I'll be testing the brand-new Fujinon XF 50-140 2.8 weather sealed lens on the trip. Because of the limited (if any) internet access in Myanmar, I won't be able to post a lot of images during the trip, but expect a full review on the lens and trip-report by the end of this month!

"When you travel remember that a foreign country is not designed to make you comfortable, it is designed to make its own people comfortable" - Clifton Fadiman

Happy shooting,

Tuesday, November 11, 2014

Pic(k) of the week 46: Baking bread in Deira, Dubai

Last Friday, I spend the Friday morning out in Deira, nestled along the East side of the Creek, this old part of Dubai is perfect of Street Photography. Some of you might not be aware, but Friday in the UAE (and the rest of the region) is pretty much the same as a Sunday in the Western world; it is a day off work for most people.

While strolling through the narrow streets of Deira, I normally don't have a specific goal in mind; trying to get lost on purpose is not uncommon and easy to do!

Leaving the camera bag at home and going out with single camera and lens is definitively the the way to go if you want to easily blend in with all the people around you. Even though most don't realise shops only open up after lunchtime on Fridays, there is always a fair amount of tourists wandering around Deira; people in search for the real Dubai... Even though I do my best not to look and act like one, I applaud that they come to this part of Dubai. It is a nice change from wandering around the many large shopping malls and staying in a great 4 or 5 star hotel!

Around noon, I stopped at a local bakery and bought some Pakistani Naan bread; after having paid one dirham (quarter of US dollar/Euro) to the vendor, I asked if I could make a few photos of the guys baking the bread. The image I liked the most is the one below; typical for people of this part of the world, they often tend to look very serious when their picture is being made... 

Pakistani Bakery, Deira - Dubai

Image details:
Fujfilm X-T1 with the XF18-55 Fujinon kit-lens
ISO 2500, 18mm (27mm full frame equivalent), f11, 1/20s
RAW development in Lightroom 5.6
Nik ColorEfex Pro for contrast adjustment

End of this week, I'm leaving for a two week for an exciting photo-adventure to Burma/Myanmar. As I probably will not have an internet connection while travelling, I've scheduled a few Pic(k) of the weeks over the coming two weeks. Needless to say, that a full report on my travels to this beautiful Southeast Asian country, will follow somewhere around the end of the month!

Remember: "All the technique in the world, does not compensate for the inability to notice" - Elliott Erwitt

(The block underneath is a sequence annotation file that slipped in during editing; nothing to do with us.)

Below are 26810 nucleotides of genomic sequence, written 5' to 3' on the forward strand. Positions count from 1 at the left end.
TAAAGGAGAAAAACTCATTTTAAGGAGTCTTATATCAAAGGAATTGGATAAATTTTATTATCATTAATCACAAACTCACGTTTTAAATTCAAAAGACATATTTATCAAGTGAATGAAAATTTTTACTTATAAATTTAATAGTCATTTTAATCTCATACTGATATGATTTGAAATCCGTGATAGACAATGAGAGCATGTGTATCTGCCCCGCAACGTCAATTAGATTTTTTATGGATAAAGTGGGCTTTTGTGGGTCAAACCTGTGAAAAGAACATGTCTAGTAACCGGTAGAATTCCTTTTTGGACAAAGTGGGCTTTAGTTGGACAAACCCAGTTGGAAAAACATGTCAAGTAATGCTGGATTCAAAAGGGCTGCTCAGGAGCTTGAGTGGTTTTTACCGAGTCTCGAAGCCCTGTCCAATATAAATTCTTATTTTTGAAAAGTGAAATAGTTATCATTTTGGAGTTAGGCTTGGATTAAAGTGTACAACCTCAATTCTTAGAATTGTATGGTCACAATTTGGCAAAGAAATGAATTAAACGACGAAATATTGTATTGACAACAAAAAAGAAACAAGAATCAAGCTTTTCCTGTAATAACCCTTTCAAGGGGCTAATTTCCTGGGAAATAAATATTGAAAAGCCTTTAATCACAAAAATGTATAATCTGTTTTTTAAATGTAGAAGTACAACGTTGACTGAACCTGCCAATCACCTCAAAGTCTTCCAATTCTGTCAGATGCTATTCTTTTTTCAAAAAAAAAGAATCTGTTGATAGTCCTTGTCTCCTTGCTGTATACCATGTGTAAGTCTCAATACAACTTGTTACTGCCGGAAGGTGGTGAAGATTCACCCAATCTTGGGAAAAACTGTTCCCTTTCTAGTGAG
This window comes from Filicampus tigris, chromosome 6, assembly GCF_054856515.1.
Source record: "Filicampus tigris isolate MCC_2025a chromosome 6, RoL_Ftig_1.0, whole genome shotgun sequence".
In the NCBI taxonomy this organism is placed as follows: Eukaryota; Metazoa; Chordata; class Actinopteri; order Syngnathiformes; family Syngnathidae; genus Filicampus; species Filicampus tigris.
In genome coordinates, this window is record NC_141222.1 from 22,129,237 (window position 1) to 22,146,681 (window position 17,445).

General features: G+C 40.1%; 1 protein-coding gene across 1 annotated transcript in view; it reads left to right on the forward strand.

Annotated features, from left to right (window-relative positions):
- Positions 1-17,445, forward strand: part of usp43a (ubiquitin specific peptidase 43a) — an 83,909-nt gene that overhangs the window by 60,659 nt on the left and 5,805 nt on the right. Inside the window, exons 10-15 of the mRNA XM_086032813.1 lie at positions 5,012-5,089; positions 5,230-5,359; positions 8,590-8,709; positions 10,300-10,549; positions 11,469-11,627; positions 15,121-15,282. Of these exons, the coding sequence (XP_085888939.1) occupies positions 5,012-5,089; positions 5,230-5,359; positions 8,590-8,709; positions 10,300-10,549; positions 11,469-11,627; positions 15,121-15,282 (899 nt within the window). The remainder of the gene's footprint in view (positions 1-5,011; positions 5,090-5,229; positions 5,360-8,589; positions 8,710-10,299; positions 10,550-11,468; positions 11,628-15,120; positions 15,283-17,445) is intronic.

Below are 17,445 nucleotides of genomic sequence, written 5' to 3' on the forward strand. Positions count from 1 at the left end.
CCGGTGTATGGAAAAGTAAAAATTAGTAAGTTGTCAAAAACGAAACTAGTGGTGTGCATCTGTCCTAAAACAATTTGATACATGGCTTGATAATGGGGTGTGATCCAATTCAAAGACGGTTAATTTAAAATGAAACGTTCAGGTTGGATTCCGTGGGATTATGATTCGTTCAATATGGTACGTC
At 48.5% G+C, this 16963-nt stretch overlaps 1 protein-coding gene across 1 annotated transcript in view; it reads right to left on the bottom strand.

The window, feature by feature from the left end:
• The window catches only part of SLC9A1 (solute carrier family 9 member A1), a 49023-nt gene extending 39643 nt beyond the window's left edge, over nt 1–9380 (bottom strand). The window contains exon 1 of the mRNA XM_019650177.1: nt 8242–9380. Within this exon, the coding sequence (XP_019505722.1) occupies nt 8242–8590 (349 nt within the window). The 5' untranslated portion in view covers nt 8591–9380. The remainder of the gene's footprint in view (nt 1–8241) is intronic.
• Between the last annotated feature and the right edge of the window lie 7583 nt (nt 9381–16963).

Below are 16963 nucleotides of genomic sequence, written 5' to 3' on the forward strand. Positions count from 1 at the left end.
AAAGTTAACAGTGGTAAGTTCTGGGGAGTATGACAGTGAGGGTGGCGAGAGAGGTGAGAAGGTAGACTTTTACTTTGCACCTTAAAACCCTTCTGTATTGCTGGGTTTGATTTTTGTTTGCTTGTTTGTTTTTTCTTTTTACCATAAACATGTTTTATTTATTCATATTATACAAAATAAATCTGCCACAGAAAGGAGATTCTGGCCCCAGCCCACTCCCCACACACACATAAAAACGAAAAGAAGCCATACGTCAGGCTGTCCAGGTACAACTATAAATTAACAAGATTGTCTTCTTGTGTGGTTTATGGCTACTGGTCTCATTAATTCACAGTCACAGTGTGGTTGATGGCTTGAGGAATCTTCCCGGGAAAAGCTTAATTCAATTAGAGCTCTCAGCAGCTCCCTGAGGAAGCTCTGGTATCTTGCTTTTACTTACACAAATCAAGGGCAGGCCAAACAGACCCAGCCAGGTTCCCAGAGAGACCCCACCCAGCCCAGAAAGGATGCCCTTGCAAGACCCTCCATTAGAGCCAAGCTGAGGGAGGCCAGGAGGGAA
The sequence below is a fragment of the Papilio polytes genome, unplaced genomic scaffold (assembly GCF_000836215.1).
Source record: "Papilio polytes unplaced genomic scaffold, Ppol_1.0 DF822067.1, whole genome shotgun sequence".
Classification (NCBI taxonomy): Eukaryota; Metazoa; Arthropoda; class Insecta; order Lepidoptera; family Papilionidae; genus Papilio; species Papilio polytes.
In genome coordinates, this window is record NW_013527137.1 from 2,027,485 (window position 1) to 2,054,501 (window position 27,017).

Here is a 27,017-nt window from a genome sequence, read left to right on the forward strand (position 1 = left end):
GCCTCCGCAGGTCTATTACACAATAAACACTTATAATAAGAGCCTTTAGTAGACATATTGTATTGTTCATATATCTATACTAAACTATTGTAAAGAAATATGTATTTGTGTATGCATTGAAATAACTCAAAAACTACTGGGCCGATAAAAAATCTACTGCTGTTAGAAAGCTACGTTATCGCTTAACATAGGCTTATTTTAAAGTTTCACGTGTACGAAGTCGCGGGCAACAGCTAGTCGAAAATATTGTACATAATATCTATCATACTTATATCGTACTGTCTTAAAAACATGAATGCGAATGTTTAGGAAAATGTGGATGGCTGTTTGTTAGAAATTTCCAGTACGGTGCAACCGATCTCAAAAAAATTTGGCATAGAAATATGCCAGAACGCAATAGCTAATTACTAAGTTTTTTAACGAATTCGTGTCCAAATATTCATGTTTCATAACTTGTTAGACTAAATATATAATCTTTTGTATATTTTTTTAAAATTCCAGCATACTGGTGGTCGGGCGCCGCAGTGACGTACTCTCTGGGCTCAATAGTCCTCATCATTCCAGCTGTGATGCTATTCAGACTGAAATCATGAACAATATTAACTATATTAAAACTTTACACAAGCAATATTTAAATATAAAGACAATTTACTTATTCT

Happy shooting,

Tuesday, November 4, 2014

Pic(k) of the week 45: Millennium bridge & St Paul's cathedral

It's probably fair to say, I'm pretty familiar with most major capitals around the world; yes, I haven't been to Canberra (Australia) or Ottowa (Canada)!

Even though, I've been to the capital of the United Kingdom multiple times, London is a city I really don't know that well. Until a few days ago, I didn't even have a dedicated London gallery on the Travel part of my website. Well, that has changed now; here it is!

On my recent visit to London last week, I concentrated on photographing the "new City" on the south bank of the river Thames, between the Blackfriars and Tower bridge. There is some very interesting modern Architecture in this part of the capital! 

Having said that, I was especially interested in the newest of the many bridges over the Thames; "The Millennium bridge", a 325m pedestrian bridge, which first opened on June 10th 2000, to be closed only two days later! 

The natural sway motion of people walking, caused small sideways oscillations, which in turn caused the people to sway in step making the problem even worse. In the end the design office Arup, needed 18 Months to sort out the resonance problem by installing additional damping. Getting rid of its nickname "The Wobbly bridge" was not easy, but I checked it out and it feels pretty stable to me!

One of the best places to photograph the Millennium bridge is from the Southbank, with the St Paul's cathedral in the background. The image below was shot just after sunset on a beautiful Autumn day. I was somewhat disappointed in the weak lighting of the bridge which didn't really stand out until it got dark completely.

St Paul's and Millennium bridge (West side)

Image details:
Fujifilm X-T1 with the XF18-55 Fujinon lens
ISO 200, f11, 53mm (79mm full frame equivalent)
Exposure bracketing, 7 shots between 1/2s and 27s
Merge to 32 bit file in HDR Pro in Photoshop 2014 CC
Development of 32 bit file in Lightroom 5.6
Nik ColorEfex Pro for final contrast adjustment

I remain astonished how sharp the XF 18-55 "kittens" is. Together with the great sharpness of the X-Trans II sensor of the X-T1, it delivers a quality image!

I've recently changed my sharpness import settings for Fujifilm RAW files to what Pete Bridgwood explained in his blogpost here. If you are shooting on a X-Trans Fujifilm sensor, make sure you check it out!  

Remember: "What makes photography a strange invention, is that its primary raw materials are light and time" - John Berger

Happy shooting,